Nick Blunden of Profero was up next, who spent part of the beginning of the conference polishing up his presentation sat on the row in front of Zeitgeist and a colleague. Mr. Blunden was full to the brim with interesting, topical statistics proving the oft-proved power of the Internet etc. One of the more interesting stats was that smartphone handsets will find their way into the hands of 250m pairs of hands this year, quite a figure. Among some of the more innovative and intriguing case studies he mentioned were Pepsi’s superb Refresh campaign, Lufthansa’s MySkyStatus and Diageo’s Windsor campaign in Korea. Last but certainly not least was Chris Macdonald, CEO of McCann Erickson did his best to convince Zeitgeist that he shouldn’t shoot off to the Cote d’Azur when the Olympics (and the unwashed masses in their millions) descend upon London in 2012. An informative talk all round, and surely but a taste of things to come as China’s sphere of influence grows.
Shell and Renault might not leap to mind as producers of the most ‘green’ products in the market right now. Hence why both companies are trying to alter this perception by touting their so-called ‘green credentials’. In the past week, one brand has come off better than the other in managing these expectations.
Though unquestionably adept when it comes to social media – having in the past month launched their products on the latest incarnation of the Sims game, as well as the ubiquitous Facebook integration – Renault has fallen foul of the ASA twice over a period of five weeks. At the end of March, seventeen people complained that the company’s strapline for their new electric car, that it was a ‘zero-emissions vehicle’, was a fallacy, as it “did not take the full life cycle of the vehicle into account… the ASA adjudicated that if the car was charged using energy sourced from the UK’s national grid, CO2 emissions would be produced as a result.” The article also mentions a new set of codes by Defra meant to combat ‘greenwashing’ tactics. Yesterday, Brand Republic reported the ASA had banned a second Renault advert, when one person complained “it was using French rather than UK figures to make the claim that one of its electric cars reduces CO2 emissions by least 90%.” The ASA concluded the ad was “misleading”.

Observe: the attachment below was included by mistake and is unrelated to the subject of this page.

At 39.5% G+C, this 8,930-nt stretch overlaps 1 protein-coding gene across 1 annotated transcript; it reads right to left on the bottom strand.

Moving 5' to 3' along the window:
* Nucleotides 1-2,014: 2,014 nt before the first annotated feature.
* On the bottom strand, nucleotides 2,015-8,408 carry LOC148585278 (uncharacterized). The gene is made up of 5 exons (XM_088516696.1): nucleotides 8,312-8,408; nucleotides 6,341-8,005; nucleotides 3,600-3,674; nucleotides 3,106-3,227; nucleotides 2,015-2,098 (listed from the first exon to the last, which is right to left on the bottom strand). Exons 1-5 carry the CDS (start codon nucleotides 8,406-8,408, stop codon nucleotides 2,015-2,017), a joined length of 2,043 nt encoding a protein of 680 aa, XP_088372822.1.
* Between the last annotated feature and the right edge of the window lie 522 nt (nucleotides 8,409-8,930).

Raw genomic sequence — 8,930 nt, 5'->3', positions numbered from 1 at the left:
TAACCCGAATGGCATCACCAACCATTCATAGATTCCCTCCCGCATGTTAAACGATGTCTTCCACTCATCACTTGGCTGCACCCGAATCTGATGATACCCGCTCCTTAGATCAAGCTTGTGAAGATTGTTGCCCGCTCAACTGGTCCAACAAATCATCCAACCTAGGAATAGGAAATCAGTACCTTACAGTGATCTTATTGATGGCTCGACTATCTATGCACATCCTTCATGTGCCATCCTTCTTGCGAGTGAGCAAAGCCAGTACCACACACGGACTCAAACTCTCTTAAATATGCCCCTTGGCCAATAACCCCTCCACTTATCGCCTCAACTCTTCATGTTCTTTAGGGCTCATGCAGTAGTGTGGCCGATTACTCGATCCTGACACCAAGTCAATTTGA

Where Renault has stumbled, Shell has not, with those wonderful JWT minds producing a simple but visually engaging advertisement that immediately speaks to the relative cleanliness and quality of its fuel.
One luxury brand not usually associated with such serious things like sustainability is Aston Martin. But then neither was BMW before it recently unveiled its prototype electric car (see headline picture). Campaign magazine reported yesterday that the manufacturer “is looking for an agency to handle the launch advertising for its Cygnet city car”. The project is being managed in conjunction with Toyota, based on that company’s iQ car. “a large proportion of Aston Martin drivers also own a smaller car, such as a Mini or smart car, which they use for their inner-city commutes or to do the shopping. Reports suggest that the Cygnet will cost around £30,000 and feature a low-emission economical engine.” It’s an interesting decision. Although one might initially blanche at the idea of Aston Martin producing a more economical car, as the above quotation illustrates, it is in fact very on-brand. In this case, why sell to half of the consumer’s automobile product purchase, when you can sell to it all? The model will, initially, only be available to those that already own an Aston Martin.
Zeitgeist is most pleased to see efforts being taken by the those industries with an environmentally questionable past to prepare for a cleaner future. Moreover, who’d have thunk it, but electric cars can be cool and fast (although UK hybrid and electric sales are unfortunately slipping). It’s clear from Renault’s example though that people won’t tolerate a greenwash. Perhaps the open-source project “c,mm,n“, will help.